The primary way that the driver is expected to access DMA memory is through the DmaRegion's with or with_mut method. These functions take a closure that expects a reference to the memory as argument. When called, the with function ensures coherence between the device and the CPU, and then calls the closure. The with_mut function is similar, except it passes a mutable reference to the closure and ensures coherence after the closure runs as well.

The DmaSliceRegion type provides similar with functions, except they take an additional Range as argument that can be used to select only a subslice of the region that the closure gets access to. Allowing for subslicing here is useful because it allows the driver to communicate to the library which parts of the region need coherence before running the closure.

Access Directions and Other Options

Regions can be configured when they are created for various different use cases.

The Access Direction refers to which entities (the device and the CPU) may read and write the memory. Driver writers should pick the most restricted (but correct) mode they can, as is can have implications for maintaining coherence. It can have one of three values:

  • HostToDevice: The memory is used for the host to communicate to the device. Only the host may write to the memory.
  • DeviceToHost: The memory is used for the device to communicate to the host. The host may not write to the memory.
  • BiDirectional: Either entity may write to the memory.

In addition to access direction, regions can be configured with additional options, a bitwise-or of the following flags:

  • UNSAFE_MANUAL_COHERENCE: The with functions will not perform any coherence operations. The driver must manually ensure that memory is coherent.

Pinning Memory

Before a device can be programmed with a memory address for DMA, the driver must learn the physical address that backs the DMA region while ensuring that that address is stable for the lifetime of whatever operation it needs the device to perform. Both of these are taken care of with the pin function on a DmaRegion or DmaSliceRegion. The pin function returns a DmaPin object that provides an iterator over a list of PhysInfo types, which can provide the physical address of a page of memory.

A region of DMA memory that comprises some number of pages (contiguous in virtual memory) can list the (likely non-contiguous) physical pages that it maps to. The order that the pages are returned in is the order that they appear for backing the virtual region. In other words, the 4th PhysInfo entry in the iterator of a DmaPin for a region contains the physical address of the 4th virtual page in the DMA region.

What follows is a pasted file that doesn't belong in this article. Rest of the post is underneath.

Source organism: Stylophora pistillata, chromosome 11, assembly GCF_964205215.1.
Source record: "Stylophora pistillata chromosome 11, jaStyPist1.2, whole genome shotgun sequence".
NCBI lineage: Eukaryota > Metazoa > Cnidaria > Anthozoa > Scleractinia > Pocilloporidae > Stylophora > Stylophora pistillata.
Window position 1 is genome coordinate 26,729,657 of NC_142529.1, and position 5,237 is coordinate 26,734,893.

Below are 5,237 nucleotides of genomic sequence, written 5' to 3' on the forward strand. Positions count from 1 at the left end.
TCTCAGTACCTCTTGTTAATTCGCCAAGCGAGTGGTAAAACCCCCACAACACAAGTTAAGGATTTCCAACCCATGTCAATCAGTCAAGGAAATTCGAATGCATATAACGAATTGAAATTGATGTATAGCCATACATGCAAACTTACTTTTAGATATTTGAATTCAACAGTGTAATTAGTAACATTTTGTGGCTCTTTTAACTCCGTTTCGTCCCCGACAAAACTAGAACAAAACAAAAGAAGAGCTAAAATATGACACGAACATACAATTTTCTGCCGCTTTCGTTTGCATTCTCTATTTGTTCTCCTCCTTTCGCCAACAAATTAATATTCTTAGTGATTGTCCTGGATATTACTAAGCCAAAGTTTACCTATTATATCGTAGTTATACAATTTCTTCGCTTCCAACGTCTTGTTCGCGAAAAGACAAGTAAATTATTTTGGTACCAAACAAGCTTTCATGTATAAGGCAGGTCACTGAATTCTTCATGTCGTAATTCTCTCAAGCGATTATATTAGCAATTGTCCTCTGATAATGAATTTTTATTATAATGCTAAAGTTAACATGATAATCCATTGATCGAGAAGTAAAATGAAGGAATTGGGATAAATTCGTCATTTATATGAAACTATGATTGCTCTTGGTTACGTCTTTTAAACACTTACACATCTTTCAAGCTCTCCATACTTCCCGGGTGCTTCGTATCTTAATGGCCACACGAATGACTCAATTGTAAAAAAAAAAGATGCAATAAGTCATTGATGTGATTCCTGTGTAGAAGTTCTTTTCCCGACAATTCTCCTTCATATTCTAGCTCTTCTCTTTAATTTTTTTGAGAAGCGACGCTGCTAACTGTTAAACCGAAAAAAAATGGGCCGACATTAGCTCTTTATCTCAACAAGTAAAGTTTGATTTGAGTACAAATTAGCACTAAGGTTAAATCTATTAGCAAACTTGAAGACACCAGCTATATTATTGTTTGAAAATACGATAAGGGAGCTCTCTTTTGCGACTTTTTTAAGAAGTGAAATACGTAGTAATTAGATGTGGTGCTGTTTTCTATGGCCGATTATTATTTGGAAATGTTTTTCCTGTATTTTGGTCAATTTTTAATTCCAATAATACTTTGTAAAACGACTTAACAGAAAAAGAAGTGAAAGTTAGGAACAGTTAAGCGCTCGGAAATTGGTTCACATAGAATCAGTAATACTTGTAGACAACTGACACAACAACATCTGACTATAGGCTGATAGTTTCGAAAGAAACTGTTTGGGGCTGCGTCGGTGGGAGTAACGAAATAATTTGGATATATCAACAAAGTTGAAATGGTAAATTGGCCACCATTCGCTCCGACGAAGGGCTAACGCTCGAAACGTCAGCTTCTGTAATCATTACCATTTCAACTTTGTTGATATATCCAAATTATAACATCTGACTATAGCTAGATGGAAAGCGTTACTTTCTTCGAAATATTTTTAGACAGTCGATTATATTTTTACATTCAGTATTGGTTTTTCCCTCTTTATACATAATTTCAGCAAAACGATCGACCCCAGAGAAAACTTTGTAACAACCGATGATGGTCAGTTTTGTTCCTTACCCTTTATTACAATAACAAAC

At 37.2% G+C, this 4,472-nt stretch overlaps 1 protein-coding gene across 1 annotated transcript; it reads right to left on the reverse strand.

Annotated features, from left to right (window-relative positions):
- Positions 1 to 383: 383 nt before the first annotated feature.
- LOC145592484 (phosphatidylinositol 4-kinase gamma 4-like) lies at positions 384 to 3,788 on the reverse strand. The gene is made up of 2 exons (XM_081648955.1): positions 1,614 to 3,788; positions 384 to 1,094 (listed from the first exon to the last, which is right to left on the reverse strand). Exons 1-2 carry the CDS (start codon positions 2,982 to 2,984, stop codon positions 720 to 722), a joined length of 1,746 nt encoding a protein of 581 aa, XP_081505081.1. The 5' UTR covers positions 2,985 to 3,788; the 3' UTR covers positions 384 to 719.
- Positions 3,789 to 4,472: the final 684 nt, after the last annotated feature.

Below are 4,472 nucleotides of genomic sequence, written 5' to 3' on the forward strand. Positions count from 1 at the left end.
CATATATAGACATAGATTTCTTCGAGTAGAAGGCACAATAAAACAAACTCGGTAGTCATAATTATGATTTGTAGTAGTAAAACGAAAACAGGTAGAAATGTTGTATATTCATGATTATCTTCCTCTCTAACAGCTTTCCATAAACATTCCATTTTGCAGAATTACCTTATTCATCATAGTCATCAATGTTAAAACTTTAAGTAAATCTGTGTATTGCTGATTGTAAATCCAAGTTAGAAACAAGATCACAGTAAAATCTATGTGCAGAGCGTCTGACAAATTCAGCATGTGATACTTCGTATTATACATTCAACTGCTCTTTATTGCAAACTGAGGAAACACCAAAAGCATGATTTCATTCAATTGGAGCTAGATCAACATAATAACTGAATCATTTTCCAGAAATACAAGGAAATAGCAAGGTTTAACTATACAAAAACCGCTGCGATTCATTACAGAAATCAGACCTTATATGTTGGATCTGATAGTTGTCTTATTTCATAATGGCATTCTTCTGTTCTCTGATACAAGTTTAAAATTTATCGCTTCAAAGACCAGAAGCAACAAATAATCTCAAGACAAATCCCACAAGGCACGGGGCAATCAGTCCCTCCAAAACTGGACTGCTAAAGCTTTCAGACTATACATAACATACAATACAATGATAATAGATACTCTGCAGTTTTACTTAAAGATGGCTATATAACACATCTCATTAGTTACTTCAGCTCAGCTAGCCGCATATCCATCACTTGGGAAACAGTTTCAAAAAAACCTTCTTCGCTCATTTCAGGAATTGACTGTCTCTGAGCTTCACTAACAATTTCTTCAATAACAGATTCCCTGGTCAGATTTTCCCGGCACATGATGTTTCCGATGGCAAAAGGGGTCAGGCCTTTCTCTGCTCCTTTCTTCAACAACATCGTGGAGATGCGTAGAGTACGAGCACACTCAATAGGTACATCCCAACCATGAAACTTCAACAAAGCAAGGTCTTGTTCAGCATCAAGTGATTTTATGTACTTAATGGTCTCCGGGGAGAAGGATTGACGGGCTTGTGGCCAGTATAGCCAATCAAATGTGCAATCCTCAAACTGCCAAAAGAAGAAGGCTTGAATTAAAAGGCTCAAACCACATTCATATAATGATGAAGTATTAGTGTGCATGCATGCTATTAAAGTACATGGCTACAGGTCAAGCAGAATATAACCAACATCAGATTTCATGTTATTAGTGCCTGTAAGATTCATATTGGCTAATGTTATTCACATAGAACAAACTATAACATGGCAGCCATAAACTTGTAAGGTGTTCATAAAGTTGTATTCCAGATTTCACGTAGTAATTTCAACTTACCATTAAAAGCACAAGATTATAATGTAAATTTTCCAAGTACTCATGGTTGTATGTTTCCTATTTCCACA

Any future calls to pin return another DmaPin object, but the underlying pin information (that is, the physical addresses) may be the same, even if the DmaRegion is dropped and recreated. However, if the DmaObject is dropped and recreated, the driver cannot rely on the pin to be consistent. More specifically, the pin's lifetime is tied to the DmaObject, not the DmaRegion. The reason for this somewhat conservative approach to releasing pins is to reduce the likelihood of memory corruption from accidental mis-programming. Another consideration for pinned memory lifetime is that it can leak if the driver crashes. Allowing for leaks in this case is intentional, as it makes it less likely that the device will stomp over memory in the case of a driver crash.


While we can use a DmaObject to perform DMA on an existing Twizzler object, it is common for a device driver to need a simple pool of DMA-able memory that it can allocate from so that it may communicate with the device (e.g. DMA memory for a ring buffer). For this, twizzler-driver provides a DmaPool type that can be used to allocate DMA regions that share an access type and a set of DmaOptions. The pool will internally create new Twizzler objects that it uses to allocate DMA memory from, which it then uses to create DMA regions on-demand.